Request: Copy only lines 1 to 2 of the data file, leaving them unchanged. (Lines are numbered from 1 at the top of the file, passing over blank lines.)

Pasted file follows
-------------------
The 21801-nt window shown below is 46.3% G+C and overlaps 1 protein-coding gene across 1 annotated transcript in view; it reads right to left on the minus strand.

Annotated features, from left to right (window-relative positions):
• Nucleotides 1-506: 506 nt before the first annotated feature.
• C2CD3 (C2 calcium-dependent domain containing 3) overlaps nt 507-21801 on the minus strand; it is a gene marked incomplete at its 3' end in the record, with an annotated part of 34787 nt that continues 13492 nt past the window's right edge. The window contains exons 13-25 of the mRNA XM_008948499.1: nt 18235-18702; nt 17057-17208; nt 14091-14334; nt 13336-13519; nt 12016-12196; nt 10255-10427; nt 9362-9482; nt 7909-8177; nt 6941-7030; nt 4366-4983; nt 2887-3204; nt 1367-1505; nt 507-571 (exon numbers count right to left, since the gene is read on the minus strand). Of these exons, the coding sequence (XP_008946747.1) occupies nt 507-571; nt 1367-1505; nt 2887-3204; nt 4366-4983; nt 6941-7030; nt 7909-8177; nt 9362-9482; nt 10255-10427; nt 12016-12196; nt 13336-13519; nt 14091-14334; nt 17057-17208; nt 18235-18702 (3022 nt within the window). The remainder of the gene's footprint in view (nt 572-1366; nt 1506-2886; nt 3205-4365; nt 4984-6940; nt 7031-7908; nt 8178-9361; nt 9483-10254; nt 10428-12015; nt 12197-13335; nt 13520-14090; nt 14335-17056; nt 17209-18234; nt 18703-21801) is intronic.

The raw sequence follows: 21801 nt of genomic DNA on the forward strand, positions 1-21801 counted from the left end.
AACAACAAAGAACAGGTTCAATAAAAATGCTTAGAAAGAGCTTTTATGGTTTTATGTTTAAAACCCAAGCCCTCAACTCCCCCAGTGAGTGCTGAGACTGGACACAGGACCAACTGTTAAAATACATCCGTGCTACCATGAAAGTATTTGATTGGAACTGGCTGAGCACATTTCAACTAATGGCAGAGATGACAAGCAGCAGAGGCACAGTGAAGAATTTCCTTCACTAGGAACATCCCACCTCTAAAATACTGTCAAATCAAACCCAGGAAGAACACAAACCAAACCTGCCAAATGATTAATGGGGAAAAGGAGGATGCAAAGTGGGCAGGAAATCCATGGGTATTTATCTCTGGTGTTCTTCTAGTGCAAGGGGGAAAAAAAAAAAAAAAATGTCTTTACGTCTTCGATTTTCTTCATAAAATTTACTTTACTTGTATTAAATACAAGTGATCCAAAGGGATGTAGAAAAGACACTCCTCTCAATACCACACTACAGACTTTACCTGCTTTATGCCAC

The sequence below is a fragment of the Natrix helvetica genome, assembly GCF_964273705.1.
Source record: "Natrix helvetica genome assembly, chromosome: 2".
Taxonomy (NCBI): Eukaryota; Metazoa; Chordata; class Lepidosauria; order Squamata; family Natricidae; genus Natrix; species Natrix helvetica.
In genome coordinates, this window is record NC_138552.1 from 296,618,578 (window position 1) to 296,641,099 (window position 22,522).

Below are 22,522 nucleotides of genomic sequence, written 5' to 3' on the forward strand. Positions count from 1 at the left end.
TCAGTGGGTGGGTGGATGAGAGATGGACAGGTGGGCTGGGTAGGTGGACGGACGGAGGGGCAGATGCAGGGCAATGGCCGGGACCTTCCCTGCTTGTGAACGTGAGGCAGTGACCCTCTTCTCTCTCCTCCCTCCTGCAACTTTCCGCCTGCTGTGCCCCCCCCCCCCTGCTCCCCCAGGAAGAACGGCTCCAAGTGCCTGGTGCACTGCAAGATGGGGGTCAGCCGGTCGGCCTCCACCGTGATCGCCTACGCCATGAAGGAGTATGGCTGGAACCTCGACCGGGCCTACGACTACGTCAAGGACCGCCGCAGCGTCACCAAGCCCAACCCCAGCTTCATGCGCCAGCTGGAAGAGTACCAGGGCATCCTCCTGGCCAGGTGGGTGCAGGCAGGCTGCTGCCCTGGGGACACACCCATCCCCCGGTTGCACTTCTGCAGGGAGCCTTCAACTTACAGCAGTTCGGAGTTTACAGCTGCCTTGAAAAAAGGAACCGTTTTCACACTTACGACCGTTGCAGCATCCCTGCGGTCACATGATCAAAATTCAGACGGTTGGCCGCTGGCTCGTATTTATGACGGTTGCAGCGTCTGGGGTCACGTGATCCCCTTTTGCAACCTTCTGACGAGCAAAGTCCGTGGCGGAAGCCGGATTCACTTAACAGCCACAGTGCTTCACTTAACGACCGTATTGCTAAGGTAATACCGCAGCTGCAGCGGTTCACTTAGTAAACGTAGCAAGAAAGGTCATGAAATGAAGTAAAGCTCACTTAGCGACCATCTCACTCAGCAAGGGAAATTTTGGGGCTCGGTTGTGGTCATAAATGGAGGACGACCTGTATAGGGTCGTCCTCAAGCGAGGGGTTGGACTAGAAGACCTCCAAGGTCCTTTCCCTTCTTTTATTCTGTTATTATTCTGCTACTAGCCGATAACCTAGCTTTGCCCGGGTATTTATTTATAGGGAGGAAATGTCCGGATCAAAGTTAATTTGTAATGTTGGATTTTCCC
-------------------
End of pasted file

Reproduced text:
The 21801-nt window shown below is 46.3% G+C and overlaps 1 protein-coding gene across 1 annotated transcript in view; it reads right to left on the minus strand.

Annotated features, from left to right (window-relative positions):